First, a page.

Amid a concerning spike in cases of COVID-19 in several states across the U.S., leaders have issued new orders forcing bars and restaurants to close, or greatly curtail their business. In Texas, California, New Jersey, and Florida, governors have decreed that concern over the increase in case numbers of the novel coronavirus has given them no choice but to suffocate businesses already on the precipice of total ruin.
Of course, the massive protests and encampments of people breaking every social distancing guideline while claiming to be fighting for "justice" over the death of George Floyd have not received criticism from a single state leader. But bars, whose entire existence depends on social gatherings of mostly younger people, are being told they cannot continue the reopening process after months of shutdowns.
In Florida and Texas, two states seeing a rise in cases of COVID-19, bars have been either forced to close entirely or relinquish their legal right to serve liquor. New Jersey, set to reopen indoor dining across the state on Thursday, has suspended that allowance indefinitely. It is still unclear how socially distanced indoor dining with the state's strict hygiene measures would increase risk of transmission.
As the governors noted when handing out their new executive orders this week, amplified testing has yielded higher numbers of cases and more than half of the newly identified cases are among the young. As medical experts have said since the beginning of the pandemic, younger people are less likely to be hospitalized or die from the illness.
But, as Dr. Birx noted during last week's White House Coronavirus Task Force briefing, it is up to younger Americans to protect the vulnerable, which include those over 80 and those with co-morbidities, like obesity and Type 1 diabetes. So while likely not fatal, infection spread in the younger part of our population is still dangerous as the vulnerable can be infected by the virus. But rather than protect those most vulnerable, the young, rule-following bar patrons and would-be indoor diners of New Jersey must take all the responsibility.
Rather than quarantining the sick and taking extra precautions to protect those most vulnerable in states with rising cases of the virus, governors decided the only answer was to issue yet another devastating financial blow to an industry already crippled by the pandemic.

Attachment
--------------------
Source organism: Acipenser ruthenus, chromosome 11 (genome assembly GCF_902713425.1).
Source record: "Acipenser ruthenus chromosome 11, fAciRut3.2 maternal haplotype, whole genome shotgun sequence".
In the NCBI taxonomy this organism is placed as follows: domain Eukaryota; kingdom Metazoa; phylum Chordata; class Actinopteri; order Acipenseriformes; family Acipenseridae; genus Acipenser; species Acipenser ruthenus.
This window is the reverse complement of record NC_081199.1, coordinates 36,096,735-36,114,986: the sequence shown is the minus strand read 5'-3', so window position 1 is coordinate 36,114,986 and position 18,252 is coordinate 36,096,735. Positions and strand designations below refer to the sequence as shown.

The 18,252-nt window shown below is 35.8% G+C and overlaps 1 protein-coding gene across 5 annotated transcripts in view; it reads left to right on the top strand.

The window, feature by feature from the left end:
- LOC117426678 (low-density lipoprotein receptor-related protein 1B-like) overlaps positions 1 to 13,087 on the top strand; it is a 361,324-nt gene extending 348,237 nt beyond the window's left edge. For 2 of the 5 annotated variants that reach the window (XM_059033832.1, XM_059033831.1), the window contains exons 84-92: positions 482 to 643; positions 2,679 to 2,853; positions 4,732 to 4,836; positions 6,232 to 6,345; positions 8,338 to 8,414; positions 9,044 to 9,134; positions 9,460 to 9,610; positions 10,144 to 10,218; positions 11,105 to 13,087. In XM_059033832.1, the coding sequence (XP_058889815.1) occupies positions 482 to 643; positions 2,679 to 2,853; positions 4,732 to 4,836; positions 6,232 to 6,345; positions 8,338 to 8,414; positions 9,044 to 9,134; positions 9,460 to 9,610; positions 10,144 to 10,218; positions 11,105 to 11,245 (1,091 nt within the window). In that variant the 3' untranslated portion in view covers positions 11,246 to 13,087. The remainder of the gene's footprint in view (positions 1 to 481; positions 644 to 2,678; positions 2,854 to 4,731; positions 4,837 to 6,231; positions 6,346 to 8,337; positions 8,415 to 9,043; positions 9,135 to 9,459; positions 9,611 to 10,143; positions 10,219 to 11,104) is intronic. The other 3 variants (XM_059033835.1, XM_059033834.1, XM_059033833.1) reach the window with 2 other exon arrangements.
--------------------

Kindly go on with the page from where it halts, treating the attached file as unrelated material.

Barely back on their feet, if they were lucky to not be one of the 100,000+ businesses that have already closed permanently because of the shutdowns, bars and restaurants are now being shuttered again. As these businesses gained hope for life after a deadly pandemic claimed more than 120,000 Americans and imploded the economy, the second wave of shutdowns, which many promised weren't coming, could seal their fate.
Even with flowery language like "pausing reopening," and "temporarily suspending," the gut punch to bars and restaurants will land with tremendous impact. As beach towns in Florida are told they must shut down bars heading into Independence Day weekend, the outlook for the remainder of summer is dreary. The season is nearly halfway gone, and now they're closing again.
Businesses watching protesters march through the streets without so much as a sidewise glance from leaders who continue to champion the cause of wokeness and statue destroying are left to wonder how they'll survive. DeSantis cited bars in Florida flagrantly violating social distancing guidelines as his motive for shutting them down. But those bar owners must have wondered why they were left playing an impossible game of financial catch up while "peaceful protesters" were celebrated for expressing themselves.
Goalposts have moved from "flatten the curve" to a now undefinable goal that may or may not even be met if there ever is a vaccine. At what point will a bar or restaurant owner feel confident that they will be allowed to open and not again close? Shutdowns this spring were described by leaders as an emergency necessity to catch up to the virus and learn more about it. That's happened now. When will the threat of devastating shut downs finally be lifted?